Allegheny County Council weighs a proposed citizen police review board | News | Pittsburgh | Pittsburgh City Paper

Allegheny County Council weighs a proposed citizen police review board

click to enlarge Allegheny County Council weighs a proposed citizen police review board
CP photo: Ryan Deto
Michelle Kenney, mother of Antwon Rose II, at Wednesday's County Council meeting
On Wednesday evening, Allegheny County Council listened to several public comments from law experts, activists, and residents on whether the county should create a countywide, citizen-run police review board.

The majority of speakers were in favor of the proposal, an idea that started to gain support after the 2018 death of Antwon Rose II, an unarmed Black 17-year-old shot and killed by a police officer. Hundreds of counties and cities throughout the country have adopted similar programs, and proponents say the board would help combat corruption in the Allegheny County police force.

The City of Pittsburgh established its Citizen Police Review Board in 1997, following the shootings of two Black men by Pittsburgh police in the mid-‘90s. A drawn-out stalemate over the issue occurred in Pittsburgh City Council before the measure was finally adopted.

The council didn’t hold a committee vote on the legislation on Wednesday and will instead have a full council vote on it this Tuesday. Councilors DeWitt Walton (D-Hill District) and Paul Klein (D-Squirrel Hill) co-sponsored the bill, which proposes an 11-person board, with at least two members having had previous experience working in law enforcement.

“Police officers are employed by the people,” Klein said at the start of the meeting. “When police officers assume their duties, they take an oath to serve and protect. And professionalism is at its core about accountability.”

The most impassioned comments of the meeting came from Michelle Kenney, Rose’s mother, who said she had not initially planned to speak. She cited her years of work in a police department as to why she supports the proposed police review board.

“There is no way you can expect the police to police the police,” she said. “I want this review board not because of what happened to Antwon, but because of what happened to a lot of residents in Allegheny County. Someone has to give the residents in Allegheny County a voice. They have to have somewhere to go whenever things go wrong with their local police department.”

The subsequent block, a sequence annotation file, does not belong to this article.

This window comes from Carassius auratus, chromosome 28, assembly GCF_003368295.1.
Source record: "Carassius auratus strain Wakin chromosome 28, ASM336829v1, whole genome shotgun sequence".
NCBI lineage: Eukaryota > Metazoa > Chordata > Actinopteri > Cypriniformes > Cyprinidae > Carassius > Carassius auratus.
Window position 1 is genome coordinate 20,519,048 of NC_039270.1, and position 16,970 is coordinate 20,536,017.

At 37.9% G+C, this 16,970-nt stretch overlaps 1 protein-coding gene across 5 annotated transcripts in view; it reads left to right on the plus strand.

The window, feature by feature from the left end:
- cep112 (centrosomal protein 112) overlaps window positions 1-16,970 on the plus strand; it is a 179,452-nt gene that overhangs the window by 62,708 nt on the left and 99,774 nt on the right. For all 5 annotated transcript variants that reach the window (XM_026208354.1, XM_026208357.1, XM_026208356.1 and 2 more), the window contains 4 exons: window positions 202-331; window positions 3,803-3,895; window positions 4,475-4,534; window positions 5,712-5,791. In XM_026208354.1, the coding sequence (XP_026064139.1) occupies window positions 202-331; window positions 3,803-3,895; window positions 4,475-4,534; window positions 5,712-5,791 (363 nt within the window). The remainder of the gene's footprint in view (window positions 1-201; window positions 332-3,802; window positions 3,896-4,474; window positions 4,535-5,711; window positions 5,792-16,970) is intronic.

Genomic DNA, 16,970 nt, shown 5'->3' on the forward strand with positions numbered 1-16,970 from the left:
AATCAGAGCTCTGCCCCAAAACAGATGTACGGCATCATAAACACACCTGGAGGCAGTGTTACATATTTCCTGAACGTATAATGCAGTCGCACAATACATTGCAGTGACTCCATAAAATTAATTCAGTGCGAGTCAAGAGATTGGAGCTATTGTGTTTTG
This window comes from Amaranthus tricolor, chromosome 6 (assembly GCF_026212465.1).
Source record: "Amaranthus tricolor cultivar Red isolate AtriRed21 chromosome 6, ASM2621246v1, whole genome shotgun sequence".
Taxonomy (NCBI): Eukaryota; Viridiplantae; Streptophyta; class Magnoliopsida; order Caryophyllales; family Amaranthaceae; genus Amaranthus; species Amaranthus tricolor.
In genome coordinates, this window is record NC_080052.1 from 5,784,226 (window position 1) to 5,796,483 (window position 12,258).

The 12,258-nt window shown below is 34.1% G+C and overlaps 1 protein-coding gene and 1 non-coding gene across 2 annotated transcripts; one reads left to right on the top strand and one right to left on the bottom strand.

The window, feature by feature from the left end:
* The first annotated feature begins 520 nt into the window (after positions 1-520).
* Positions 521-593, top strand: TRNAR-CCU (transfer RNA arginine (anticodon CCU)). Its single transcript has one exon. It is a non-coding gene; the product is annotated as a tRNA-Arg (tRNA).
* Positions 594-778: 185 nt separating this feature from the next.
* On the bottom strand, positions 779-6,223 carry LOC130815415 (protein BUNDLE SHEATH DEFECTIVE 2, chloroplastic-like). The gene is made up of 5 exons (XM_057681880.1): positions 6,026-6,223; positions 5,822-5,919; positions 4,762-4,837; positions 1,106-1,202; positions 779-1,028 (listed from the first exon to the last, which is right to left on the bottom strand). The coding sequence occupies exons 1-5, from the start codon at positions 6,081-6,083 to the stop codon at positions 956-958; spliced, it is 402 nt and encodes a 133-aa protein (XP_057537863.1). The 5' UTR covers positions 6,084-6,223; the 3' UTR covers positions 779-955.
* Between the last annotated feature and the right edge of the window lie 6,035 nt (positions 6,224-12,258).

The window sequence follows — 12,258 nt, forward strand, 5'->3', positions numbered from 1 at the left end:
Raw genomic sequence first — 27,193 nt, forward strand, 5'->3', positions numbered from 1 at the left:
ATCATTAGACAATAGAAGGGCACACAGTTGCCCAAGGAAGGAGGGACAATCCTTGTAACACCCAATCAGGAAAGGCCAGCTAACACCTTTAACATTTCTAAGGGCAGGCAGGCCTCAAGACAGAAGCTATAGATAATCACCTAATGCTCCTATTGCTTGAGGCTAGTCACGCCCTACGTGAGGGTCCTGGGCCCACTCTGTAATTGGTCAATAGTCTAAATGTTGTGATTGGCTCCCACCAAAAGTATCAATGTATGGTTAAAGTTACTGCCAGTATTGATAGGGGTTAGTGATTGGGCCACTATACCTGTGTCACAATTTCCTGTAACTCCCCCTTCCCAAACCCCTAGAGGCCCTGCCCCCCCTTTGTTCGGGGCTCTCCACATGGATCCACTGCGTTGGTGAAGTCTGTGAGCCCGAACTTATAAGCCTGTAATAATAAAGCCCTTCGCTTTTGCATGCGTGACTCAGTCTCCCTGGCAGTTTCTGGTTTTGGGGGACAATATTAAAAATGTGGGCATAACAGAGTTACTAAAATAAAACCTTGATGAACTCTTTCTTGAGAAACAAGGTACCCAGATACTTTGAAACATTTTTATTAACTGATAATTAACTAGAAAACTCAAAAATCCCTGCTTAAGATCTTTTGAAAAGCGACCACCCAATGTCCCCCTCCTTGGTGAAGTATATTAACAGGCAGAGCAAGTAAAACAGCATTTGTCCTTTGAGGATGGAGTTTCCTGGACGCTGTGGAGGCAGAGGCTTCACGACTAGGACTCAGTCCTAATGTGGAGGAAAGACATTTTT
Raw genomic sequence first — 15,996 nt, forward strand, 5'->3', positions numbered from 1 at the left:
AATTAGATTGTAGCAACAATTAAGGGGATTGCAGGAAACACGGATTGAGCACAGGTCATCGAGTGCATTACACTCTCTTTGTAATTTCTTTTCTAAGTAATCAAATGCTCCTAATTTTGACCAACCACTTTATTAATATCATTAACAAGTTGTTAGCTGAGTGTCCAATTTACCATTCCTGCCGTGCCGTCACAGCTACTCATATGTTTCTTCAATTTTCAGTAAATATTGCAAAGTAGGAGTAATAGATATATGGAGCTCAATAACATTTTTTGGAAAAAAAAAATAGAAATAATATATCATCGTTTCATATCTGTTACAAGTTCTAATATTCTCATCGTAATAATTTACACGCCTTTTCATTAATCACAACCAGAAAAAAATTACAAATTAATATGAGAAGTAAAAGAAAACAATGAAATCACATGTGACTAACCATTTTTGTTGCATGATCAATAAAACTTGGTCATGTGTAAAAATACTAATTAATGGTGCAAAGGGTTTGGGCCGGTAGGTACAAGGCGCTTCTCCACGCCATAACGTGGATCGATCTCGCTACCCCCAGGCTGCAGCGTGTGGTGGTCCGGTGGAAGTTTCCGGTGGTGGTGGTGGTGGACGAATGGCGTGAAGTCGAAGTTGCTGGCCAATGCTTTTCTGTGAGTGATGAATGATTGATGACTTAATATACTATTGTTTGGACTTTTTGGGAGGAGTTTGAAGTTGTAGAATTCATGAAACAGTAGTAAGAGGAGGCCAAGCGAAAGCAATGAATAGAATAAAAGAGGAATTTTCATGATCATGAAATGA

David Harris, a University of Pittsburgh law professor specializing in police behavior, law enforcement, and race, attended the hearing at the request of the bill’s sponsors to speak to its necessity. Walton and Klein consulted with Harris on the bill’s construction.

“There is a crisis of public confidence in law enforcement,” Harris said. “People question law enforcement like they didn’t use to and they want to see independent kinds of oversight. They want to see investigations from the outside when it’s called for.”

After speaking, Harris fielded questions from the council on the details of the bill. At-large Republican councilor Sam DeMarco said he didn’t see the necessity of a review board when people who believe they’ve witnessed a member of the police breaking a law can report it to a police chief or to officials at all levels of government.

“It seems to me like there’s a great deal of oversight already. I don’t understand why taking and putting in place a board of non-elected folks is somehow going to solve a problem,” DeMarco said.

Harris responded that the issues most people have with police officers are not necessarily police officers committing crimes.

“What we’re probably talking about here are not criminal actions,” Harris said. “The far greater number of complaints — and this is true of the Citizen’s Review Board here in Pittsburgh — are for conduct unbecoming, for rudeness, for violations of policy that are not violations of law.”

While it wasn’t obvious which way the council itself was leaning on the legislation, the public comment period was dominated by citizens voicing support for the bill. Of the 14 speakers, three were against the proposed review board and the 11 advocated for it. Allegheny County Council is comprised of 11 Democrats and four Republicans.

The GOP members generally seemed in opposition to creating the commission, and the Pittsburgh Post-Gazette reported that it’s unclear where all the Democrats stand. The Wednesday meeting gave no indication of how councilors stood because they didn’t vote the bill out of committee, and instead will vote in full on Aug. 27.

Bethany Hallam, Democratic county councilor-elect who ousted current county council president John DeFazio in May’s primary, was supportive of police review board.

“Who guards the guardians?” Hallam asked. “This isn’t about attacking the police. This is about making sure everyone is represented.”